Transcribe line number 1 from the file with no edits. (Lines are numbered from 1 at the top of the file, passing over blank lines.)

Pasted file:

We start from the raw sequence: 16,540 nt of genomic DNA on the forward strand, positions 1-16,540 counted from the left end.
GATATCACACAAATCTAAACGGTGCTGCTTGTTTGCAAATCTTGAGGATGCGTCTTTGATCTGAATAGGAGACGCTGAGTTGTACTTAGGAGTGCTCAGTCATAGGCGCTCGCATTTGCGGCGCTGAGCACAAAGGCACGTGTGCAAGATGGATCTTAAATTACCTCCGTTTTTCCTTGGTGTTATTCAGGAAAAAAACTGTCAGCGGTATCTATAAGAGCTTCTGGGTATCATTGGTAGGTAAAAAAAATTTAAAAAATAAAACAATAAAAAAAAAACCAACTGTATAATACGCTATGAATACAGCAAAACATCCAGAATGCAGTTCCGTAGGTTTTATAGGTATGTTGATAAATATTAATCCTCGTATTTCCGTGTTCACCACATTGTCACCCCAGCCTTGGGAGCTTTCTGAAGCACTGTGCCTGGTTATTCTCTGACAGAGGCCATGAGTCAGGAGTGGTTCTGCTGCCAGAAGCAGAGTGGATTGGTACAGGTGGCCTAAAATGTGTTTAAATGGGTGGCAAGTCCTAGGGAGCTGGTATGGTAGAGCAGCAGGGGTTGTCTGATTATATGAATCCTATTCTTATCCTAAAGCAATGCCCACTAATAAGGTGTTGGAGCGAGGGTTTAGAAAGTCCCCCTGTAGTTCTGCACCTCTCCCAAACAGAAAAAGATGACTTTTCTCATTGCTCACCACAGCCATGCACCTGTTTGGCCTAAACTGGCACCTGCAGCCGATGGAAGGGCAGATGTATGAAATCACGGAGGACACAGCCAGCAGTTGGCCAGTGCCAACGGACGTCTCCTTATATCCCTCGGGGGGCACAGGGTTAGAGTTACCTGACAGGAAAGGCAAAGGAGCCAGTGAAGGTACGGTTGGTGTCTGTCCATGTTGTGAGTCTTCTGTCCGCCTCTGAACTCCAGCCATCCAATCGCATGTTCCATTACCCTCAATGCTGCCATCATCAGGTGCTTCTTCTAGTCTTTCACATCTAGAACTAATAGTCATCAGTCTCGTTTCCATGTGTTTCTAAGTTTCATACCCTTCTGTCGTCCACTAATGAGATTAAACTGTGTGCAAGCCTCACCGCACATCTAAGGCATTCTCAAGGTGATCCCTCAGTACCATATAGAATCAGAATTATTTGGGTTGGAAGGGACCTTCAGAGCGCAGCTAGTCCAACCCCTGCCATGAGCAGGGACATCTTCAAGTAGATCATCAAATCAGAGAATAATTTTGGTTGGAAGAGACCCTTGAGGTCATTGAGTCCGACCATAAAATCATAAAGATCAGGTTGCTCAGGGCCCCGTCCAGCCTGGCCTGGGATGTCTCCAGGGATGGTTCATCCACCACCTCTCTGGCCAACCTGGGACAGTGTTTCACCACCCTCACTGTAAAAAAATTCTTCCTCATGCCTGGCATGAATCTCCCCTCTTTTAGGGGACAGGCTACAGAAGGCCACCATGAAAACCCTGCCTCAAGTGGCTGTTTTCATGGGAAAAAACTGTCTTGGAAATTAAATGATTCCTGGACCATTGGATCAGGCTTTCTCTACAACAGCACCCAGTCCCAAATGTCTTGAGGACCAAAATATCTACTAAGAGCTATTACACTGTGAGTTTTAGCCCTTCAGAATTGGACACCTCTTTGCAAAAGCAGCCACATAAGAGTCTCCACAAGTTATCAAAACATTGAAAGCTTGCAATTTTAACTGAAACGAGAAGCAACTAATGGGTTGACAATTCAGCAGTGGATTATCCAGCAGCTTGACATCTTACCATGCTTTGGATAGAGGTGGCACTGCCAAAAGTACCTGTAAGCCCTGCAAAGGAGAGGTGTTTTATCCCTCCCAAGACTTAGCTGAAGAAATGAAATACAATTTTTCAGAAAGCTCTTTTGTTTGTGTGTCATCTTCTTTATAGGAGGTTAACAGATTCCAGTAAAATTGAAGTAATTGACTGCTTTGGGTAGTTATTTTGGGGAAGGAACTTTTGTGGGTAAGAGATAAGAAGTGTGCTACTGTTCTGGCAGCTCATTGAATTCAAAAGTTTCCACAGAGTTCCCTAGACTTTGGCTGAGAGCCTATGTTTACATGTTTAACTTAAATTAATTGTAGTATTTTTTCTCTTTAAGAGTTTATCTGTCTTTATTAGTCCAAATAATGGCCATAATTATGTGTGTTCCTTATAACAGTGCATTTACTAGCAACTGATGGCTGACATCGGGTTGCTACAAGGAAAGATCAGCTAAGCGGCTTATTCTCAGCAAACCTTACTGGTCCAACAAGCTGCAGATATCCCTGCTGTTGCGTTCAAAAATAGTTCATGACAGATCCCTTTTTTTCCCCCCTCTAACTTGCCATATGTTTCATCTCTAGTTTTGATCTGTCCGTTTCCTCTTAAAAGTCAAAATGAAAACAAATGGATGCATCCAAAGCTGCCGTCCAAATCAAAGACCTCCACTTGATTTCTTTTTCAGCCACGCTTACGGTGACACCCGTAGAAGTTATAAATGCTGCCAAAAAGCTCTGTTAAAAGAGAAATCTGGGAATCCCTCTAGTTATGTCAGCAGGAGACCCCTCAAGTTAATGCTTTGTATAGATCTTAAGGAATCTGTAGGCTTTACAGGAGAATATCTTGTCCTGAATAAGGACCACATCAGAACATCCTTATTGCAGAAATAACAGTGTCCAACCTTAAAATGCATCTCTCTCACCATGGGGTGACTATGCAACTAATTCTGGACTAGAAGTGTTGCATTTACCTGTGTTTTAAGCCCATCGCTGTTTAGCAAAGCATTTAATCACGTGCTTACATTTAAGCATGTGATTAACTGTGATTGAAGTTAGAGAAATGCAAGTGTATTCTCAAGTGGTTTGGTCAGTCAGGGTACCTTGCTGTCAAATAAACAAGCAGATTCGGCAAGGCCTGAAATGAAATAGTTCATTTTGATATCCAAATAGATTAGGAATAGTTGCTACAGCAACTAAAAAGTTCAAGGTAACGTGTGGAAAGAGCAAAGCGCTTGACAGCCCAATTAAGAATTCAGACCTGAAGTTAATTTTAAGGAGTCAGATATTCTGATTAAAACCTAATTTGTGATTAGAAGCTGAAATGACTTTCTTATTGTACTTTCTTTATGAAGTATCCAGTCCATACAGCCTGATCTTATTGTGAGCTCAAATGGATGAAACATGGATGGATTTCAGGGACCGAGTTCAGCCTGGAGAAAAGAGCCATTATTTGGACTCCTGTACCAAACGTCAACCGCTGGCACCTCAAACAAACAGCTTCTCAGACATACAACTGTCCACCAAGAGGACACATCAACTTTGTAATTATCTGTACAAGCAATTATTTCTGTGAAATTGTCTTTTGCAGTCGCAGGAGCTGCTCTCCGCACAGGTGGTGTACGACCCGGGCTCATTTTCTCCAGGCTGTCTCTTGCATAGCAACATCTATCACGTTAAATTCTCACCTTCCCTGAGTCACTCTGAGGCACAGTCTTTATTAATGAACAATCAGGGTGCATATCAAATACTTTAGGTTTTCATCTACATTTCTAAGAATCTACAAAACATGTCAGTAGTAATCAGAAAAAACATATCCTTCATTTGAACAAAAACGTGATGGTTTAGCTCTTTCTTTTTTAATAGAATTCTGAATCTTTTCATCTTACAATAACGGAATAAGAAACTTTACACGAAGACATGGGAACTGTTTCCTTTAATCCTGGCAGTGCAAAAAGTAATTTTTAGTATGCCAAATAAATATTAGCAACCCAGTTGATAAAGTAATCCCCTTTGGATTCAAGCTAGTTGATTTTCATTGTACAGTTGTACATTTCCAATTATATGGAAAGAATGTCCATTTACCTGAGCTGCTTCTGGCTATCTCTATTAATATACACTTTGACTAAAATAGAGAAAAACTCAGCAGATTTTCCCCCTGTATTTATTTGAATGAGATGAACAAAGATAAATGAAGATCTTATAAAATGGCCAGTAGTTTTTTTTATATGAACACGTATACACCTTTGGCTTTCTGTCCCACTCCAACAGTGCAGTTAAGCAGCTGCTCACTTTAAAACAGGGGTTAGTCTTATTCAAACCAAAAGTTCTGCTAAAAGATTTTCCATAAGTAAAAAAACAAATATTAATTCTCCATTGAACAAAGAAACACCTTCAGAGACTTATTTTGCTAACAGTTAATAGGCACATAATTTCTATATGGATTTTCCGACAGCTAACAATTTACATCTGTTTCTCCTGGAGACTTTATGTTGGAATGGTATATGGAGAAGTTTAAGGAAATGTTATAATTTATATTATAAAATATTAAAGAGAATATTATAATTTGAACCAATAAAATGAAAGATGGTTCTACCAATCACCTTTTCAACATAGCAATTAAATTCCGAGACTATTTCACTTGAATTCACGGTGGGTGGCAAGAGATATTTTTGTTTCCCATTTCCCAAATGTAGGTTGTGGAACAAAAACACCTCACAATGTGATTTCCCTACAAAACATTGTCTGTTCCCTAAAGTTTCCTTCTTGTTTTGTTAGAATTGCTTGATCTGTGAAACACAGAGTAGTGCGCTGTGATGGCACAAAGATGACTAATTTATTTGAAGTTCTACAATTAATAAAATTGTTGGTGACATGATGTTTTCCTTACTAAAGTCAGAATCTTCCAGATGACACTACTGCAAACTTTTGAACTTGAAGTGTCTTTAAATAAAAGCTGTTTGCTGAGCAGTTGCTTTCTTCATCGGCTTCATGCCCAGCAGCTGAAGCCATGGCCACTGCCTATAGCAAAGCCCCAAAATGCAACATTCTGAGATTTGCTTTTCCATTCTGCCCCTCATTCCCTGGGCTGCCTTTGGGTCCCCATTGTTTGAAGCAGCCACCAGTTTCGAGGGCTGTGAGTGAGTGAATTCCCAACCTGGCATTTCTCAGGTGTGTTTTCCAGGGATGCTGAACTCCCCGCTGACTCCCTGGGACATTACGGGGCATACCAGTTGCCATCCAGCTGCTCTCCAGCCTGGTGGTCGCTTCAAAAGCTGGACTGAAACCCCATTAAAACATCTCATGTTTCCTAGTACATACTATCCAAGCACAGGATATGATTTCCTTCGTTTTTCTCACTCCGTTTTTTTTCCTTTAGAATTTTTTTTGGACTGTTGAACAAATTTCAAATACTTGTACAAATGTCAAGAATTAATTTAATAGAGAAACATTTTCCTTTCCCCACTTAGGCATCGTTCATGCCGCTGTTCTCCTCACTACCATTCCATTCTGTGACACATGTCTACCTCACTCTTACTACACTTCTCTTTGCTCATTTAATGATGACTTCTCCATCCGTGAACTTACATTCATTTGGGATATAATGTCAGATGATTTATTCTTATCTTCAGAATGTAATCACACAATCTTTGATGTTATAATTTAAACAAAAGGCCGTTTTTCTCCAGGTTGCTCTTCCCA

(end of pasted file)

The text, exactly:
We start from the raw sequence: 16,540 nt of genomic DNA on the forward strand, positions 1-16,540 counted from the left end.